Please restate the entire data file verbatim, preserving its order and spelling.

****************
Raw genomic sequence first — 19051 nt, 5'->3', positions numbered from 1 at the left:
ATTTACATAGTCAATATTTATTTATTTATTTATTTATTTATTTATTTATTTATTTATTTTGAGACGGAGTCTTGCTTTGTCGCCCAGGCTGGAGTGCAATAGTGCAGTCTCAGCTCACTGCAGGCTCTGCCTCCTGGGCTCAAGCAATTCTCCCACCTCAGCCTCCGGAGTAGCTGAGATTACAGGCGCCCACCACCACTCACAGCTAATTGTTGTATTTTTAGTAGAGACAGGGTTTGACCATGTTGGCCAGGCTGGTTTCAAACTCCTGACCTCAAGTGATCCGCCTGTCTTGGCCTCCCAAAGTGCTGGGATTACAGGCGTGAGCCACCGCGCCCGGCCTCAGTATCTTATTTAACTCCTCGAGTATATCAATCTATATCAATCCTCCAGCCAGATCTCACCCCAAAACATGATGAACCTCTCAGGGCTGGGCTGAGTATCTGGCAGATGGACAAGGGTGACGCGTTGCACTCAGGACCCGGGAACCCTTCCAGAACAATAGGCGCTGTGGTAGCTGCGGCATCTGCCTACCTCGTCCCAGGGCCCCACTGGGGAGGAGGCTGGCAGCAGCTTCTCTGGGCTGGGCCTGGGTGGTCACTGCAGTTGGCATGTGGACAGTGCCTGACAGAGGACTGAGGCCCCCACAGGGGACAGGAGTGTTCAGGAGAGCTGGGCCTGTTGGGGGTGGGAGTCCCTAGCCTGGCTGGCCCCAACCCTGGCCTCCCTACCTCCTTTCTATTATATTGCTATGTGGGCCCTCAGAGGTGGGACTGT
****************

Raw genomic sequence first — 19051 nt, 5'->3', positions numbered from 1 at the left:
ATTTACATAGTCAATATTTATTTATTTATTTATTTATTTATTTATTTATTTATTTATTTTGAGACGGAGTCTTGCTTTGTCGCCCAGGCTGGAGTGCAATAGTGCAGTCTCAGCTCACTGCAGGCTCTGCCTCCTGGGCTCAAGCAATTCTCCCACCTCAGCCTCCGGAGTAGCTGAGATTACAGGCGCCCACCACCACTCACAGCTAATTGTTGTATTTTTAGTAGAGACAGGGTTTGACCATGTTGGCCAGGCTGGTTTCAAACTCCTGACCTCAAGTGATCCGCCTGTCTTGGCCTCCCAAAGTGCTGGGATTACAGGCGTGAGCCACCGCGCCCGGCCTCAGTATCTTATTTAACTCCTCGAGTATATCAATCTATATCAATCCTCCAGCCAGATCTCACCCCAAAACATGATGAACCTCTCAGGGCTGGGCTGAGTATCTGGCAGATGGACAAGGGTGACGCGTTGCACTCAGGACCCGGGAACCCTTCCAGAACAATAGGCGCTGTGGTAGCTGCGGCATCTGCCTACCTCGTCCCAGGGCCCCACTGGGGAGGAGGCTGGCAGCAGCTTCTCTGGGCTGGGCCTGGGTGGTCACTGCAGTTGGCATGTGGACAGTGCCTGACAGAGGACTGAGGCCCCCACAGGGGACAGGAGTGTTCAGGAGAGCTGGGCCTGTTGGGGGTGGGAGTCCCTAGCCTGGCTGGCCCCAACCCTGGCCTCCCTACCTCCTTTCTATTATATTGCTATGTGGGCCCTCAGAGGTGGGACTGT